All analytical grade reagents were persuaded from Merck (Darmstadt, Germany) or Fluka (Buchs, Switzerland) and used without further purification. 2,2′-dipyridylamine was purchased from Sigma-Aldrich company (Missouri, United States). Paraffin oil and lead nitrate were persuaded from Fluka. Carboxyl modified multiwalled carbon nanotube (COOH-MWCNT) with 30  m length and 5–10 nm in diameter was purchased from Neutrino Company (Tehran, Iran). All other chemicals were purchased from Merck Company and used without further purification. All solutions were made using deionized water, provided from a Milli-Q (Millipore, Bedford, MA, USA) purification system.

2.2. Preparation of Dipyridile Amine Functionalized Multiwalled Carbon Nanotube

For synthesis of dipyridile amine functionalized multiwalled carbon nanotube, in a 250 mL two-neck round-bottom flask, equipped with a magnetic stir bar and a reflux condenser, 1.0 g of COOH-MWCNT was suspended in 50 mL of dried CH2Cl2 under nitrogen atmosphere. To this solution 10 mL of oxalyl chloride was slowly added from a dropping funnel. After stirring for 24 h, CH2Cl2 was removed under reduced pressure, and the residue was suspended again in 50 mL of dried methanol. Then 5 mL of triethylamine and 1 g of dipyridile amine were added to reaction mixture. After stirring the mixture for 24 h at room temperature, methanol was removed under reduced pressure and the sorbent was dried at 80°C under vacuum. The formation of dipyridile amine functionalized multiwalled carbon nanotube was confirmed by IR spectroscopy, elemental analysis, SEM micrograph, and thermal analysis. A schematic diagram of this synthesis is represented in Figure 1.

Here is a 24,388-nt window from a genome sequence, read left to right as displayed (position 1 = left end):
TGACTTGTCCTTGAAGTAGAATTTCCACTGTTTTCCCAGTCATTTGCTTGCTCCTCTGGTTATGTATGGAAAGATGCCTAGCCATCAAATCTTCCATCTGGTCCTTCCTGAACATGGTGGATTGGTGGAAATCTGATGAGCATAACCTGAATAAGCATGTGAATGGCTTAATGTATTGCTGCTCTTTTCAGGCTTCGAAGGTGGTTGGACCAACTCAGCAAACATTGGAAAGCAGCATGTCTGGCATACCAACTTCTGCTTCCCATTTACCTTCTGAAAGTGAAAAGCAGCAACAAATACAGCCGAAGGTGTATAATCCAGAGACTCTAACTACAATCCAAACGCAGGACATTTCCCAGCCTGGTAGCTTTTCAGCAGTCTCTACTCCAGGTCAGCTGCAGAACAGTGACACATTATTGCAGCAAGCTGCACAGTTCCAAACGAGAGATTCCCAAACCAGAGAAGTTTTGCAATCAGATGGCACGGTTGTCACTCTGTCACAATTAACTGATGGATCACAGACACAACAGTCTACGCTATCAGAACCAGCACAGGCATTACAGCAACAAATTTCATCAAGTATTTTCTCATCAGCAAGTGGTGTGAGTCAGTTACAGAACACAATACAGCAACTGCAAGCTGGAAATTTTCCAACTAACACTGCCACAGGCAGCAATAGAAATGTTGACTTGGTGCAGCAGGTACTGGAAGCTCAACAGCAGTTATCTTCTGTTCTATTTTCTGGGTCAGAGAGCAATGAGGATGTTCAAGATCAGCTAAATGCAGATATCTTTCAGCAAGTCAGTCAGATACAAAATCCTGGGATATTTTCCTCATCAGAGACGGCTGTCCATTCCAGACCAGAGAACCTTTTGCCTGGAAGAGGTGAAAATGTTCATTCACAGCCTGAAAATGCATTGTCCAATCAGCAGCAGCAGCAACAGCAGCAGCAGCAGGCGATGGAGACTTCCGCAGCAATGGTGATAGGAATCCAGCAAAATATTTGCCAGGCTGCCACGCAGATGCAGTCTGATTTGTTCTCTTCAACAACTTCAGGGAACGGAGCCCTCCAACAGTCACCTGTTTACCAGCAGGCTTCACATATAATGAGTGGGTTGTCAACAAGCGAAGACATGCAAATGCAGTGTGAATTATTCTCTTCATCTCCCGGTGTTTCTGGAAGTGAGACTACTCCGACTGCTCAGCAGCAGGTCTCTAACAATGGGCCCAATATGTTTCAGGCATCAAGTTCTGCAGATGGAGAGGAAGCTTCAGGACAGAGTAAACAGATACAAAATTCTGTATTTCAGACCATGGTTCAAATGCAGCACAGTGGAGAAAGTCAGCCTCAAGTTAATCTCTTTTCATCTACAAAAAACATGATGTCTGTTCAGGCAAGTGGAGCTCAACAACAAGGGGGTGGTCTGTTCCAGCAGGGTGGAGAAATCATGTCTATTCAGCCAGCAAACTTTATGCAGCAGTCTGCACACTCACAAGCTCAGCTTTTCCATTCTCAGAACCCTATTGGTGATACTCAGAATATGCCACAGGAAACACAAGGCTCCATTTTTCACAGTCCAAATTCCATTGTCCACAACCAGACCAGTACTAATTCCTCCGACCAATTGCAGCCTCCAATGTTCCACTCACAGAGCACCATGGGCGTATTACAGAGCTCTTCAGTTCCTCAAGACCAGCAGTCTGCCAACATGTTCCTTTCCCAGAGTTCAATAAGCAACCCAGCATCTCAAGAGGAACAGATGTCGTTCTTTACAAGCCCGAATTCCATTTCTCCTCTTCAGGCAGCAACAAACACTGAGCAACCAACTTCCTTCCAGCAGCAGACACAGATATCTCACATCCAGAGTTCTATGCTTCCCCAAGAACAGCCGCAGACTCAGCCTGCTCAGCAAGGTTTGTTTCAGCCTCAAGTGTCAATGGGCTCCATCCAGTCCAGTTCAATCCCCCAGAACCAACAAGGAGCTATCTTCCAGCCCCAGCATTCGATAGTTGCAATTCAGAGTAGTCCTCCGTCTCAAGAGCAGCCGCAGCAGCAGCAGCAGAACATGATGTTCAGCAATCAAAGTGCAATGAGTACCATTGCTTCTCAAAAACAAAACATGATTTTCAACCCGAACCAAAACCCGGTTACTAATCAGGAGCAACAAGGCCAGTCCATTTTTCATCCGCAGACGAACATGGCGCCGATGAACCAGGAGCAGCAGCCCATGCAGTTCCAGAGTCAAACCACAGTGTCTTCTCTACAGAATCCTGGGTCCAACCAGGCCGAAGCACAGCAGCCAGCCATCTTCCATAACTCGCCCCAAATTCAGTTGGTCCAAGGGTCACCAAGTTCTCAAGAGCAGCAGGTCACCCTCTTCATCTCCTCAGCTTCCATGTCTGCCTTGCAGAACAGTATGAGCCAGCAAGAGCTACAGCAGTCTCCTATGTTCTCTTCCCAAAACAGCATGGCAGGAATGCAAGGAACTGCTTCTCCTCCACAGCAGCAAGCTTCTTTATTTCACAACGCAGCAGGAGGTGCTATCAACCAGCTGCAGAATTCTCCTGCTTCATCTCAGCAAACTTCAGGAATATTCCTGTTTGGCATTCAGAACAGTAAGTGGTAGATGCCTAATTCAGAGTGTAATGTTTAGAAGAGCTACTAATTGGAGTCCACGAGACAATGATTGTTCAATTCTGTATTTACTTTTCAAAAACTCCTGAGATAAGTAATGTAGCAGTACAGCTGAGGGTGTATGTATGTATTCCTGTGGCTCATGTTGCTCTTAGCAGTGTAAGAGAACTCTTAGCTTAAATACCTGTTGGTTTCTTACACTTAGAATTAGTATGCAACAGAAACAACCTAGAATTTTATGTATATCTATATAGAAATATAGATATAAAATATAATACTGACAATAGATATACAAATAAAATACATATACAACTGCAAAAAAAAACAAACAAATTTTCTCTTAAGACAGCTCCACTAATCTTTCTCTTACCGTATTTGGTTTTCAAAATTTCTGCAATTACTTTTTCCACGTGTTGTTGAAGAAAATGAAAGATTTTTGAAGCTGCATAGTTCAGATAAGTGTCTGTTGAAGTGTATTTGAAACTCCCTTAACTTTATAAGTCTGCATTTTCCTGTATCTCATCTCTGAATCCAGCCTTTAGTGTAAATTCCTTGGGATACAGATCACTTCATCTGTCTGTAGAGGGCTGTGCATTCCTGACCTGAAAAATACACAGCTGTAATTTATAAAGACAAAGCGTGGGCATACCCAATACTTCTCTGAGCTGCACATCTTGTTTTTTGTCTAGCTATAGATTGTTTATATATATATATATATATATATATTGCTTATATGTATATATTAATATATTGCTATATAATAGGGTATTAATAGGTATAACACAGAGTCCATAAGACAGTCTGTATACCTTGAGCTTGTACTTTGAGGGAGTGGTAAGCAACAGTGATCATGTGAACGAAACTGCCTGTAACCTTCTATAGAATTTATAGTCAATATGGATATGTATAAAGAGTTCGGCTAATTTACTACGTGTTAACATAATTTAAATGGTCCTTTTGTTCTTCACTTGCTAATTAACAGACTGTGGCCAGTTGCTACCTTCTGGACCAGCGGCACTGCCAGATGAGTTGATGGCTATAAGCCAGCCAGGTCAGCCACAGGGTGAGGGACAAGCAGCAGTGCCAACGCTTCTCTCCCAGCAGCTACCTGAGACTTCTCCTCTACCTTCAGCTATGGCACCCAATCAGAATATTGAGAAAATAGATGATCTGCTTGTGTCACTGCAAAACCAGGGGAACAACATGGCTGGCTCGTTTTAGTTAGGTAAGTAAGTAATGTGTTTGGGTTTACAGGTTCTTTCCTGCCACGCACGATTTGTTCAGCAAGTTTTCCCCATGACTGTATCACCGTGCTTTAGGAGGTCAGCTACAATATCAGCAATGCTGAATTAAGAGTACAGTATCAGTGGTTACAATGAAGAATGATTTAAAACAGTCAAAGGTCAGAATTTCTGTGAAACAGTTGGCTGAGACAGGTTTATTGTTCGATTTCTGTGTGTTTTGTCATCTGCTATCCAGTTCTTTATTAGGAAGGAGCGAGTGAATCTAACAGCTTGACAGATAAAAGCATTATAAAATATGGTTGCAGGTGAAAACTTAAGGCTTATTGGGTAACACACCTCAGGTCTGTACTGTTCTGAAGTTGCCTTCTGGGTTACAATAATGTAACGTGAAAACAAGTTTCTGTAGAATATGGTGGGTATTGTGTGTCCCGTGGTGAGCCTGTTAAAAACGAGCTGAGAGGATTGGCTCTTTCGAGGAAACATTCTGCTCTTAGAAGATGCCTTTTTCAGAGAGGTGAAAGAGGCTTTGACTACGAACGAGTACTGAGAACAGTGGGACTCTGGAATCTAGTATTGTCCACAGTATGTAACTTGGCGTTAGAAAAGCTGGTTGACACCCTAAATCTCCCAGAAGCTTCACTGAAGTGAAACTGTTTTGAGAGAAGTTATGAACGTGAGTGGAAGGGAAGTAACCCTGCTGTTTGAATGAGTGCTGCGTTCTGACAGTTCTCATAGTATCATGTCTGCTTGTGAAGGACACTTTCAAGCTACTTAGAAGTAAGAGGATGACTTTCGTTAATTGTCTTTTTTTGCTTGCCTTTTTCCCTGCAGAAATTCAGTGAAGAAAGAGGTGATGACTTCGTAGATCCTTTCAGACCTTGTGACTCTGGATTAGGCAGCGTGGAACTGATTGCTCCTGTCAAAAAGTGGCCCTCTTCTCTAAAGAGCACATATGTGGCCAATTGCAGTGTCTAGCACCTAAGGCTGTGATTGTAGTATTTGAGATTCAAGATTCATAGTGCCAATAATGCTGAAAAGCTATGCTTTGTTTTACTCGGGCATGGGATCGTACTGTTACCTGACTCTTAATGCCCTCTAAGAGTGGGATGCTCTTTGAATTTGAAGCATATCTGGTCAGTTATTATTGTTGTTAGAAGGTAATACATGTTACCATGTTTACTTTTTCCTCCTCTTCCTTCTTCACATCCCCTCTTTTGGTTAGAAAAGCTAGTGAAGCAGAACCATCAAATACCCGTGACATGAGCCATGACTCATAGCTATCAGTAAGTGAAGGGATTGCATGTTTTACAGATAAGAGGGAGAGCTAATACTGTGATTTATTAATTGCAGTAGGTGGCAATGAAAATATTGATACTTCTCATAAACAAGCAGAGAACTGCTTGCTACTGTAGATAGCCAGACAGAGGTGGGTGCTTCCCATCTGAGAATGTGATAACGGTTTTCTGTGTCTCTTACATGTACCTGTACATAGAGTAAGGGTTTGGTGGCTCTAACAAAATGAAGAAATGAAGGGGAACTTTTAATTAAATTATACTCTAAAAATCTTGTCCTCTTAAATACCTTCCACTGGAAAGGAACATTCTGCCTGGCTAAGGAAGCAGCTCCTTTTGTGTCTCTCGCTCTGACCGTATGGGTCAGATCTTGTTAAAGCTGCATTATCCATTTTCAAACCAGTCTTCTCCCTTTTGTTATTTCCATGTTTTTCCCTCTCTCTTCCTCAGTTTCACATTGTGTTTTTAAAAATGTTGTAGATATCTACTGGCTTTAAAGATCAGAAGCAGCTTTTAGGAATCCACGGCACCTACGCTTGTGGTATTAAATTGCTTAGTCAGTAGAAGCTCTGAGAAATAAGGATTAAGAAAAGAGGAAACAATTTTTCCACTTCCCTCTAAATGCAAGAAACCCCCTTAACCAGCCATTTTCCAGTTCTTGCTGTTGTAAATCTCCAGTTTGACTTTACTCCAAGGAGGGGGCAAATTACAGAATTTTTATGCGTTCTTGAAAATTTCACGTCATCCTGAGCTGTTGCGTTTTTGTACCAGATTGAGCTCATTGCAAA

414375.fig.001
Figure 1: A schematic diagram for modification of MWCNT with dipyridile amine.
2.3. Instruments

A R684 model Analion Ag/AgCl double-junction reference electrode was used as a reference electrode. A Corning ion analyzer 250 pH/mV meter was used for the potential measurements. The pH meter was a digital WTW Metrohm 827 Ion analyzer (Herisau, Switzerland) equipped with a combined glass-calomel electrode. All measurements were made at 25 ± 1°C. Thermal gravimetric and differential thermal analysis (TG/DTA) was carried out on a Bahr STA-503 instrument (Germany) under air atmosphere. IR spectra were recorded by BOMEM/MB series Spectrometer (Quebec, Canada). The Elemental analysis was performed with a Thermo Finnigan Flash-2000 microanalyzer (Neolab, Italy). Morphology and size of the particles were observed on a Philips S-4160 scanning electron microscope (SEM) (Eindhoven, The Netherlands) with gold coating.

2.4. Preparation of Modified Carbon Paste Electrode

The chemically modified carbon paste electrodes were prepared by thoroughly mixing a mixture that contains graphite powder 70%, paraffin 23%, and dipyridile amine modified MWCNTs 7% (W/W). The electrode body was fabricated from a glass tube of i.d. 5 mm and a height of 3 cm. After the mixture homogenization, the paste was packed carefully into the tube tip to avoid possible air gaps, often enhancing the electrode resistance. A copper wire was inserted into the opposite end to establish electrical contact. The external electrode surface was smoothed with a soft paper. A new surface was produced by scraping out the old surface and replacing the carbon paste.

2.5. Electrode Conditioning

The electrode surfaces were conditioned by mol L−1 Pb(NO3)2 and  mol L−1 NaNO3 for 24 hours. The pH of the solution was adjusted to 6 by acetate buffer (0.01 mol L−1). The electrodes were rinsed by deionized water before potentiometric measurements.

2.6. Emf Measurements

All measurements were done versus Ag, AgCl(s) reference electrode. The pH was adjusted to 6 by acetate buffer with concentration of 0.01 mol L−1.

The electrochemical cell can be represented as follows:

Ag, AgCl (s), KCl (3 mol L−1) || analyte solution | carbon paste electrode.

2.7. Sample Preparation

A drinking water sample (ERM-CA022) was obtained from Chemistry Reference Laboratory Equipment (Turkey) and used without any treatment. Water samples were obtained from tap water (Tehran, Iran), distilled water, and sea water (Caspian Sea, Sari, Iran).